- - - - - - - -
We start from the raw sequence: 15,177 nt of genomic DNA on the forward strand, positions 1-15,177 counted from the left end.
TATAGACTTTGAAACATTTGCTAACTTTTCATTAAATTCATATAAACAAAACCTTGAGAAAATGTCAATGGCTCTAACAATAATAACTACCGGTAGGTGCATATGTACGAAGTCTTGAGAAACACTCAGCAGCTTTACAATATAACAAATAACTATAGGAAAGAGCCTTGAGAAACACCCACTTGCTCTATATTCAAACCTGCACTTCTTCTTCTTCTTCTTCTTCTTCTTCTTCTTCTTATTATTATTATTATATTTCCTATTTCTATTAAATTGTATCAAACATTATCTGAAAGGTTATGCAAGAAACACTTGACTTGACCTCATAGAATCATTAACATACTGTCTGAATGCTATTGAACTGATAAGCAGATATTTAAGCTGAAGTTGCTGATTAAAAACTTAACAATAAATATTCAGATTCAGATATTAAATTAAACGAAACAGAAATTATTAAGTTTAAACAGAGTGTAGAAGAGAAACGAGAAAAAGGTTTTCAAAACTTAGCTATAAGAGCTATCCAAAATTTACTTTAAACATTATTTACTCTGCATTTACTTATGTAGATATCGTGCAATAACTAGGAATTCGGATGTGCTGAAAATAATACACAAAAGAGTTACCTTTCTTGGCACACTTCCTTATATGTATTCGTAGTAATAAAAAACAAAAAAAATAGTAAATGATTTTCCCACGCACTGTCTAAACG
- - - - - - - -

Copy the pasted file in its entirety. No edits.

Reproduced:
We start from the raw sequence: 15,177 nt of genomic DNA on the forward strand, positions 1-15,177 counted from the left end.
TATAGACTTTGAAACATTTGCTAACTTTTCATTAAATTCATATAAACAAAACCTTGAGAAAATGTCAATGGCTCTAACAATAATAACTACCGGTAGGTGCATATGTACGAAGTCTTGAGAAACACTCAGCAGCTTTACAATATAACAAATAACTATAGGAAAGAGCCTTGAGAAACACCCACTTGCTCTATATTCAAACCTGCACTTCTTCTTCTTCTTCTTCTTCTTCTTCTTCTTCTTATTATTATTATTATATTTCCTATTTCTATTAAATTGTATCAAACATTATCTGAAAGGTTATGCAAGAAACACTTGACTTGACCTCATAGAATCATTAACATACTGTCTGAATGCTATTGAACTGATAAGCAGATATTTAAGCTGAAGTTGCTGATTAAAAACTTAACAATAAATATTCAGATTCAGATATTAAATTAAACGAAACAGAAATTATTAAGTTTAAACAGAGTGTAGAAGAGAAACGAGAAAAAGGTTTTCAAAACTTAGCTATAAGAGCTATCCAAAATTTACTTTAAACATTATTTACTCTGCATTTACTTATGTAGATATCGTGCAATAACTAGGAATTCGGATGTGCTGAAAATAATACACAAAAGAGTTACCTTTCTTGGCACACTTCCTTATATGTATTCGTAGTAATAAAAAACAAAAAAAATAGTAAATGATTTTCCCACGCACTGTCTAAACG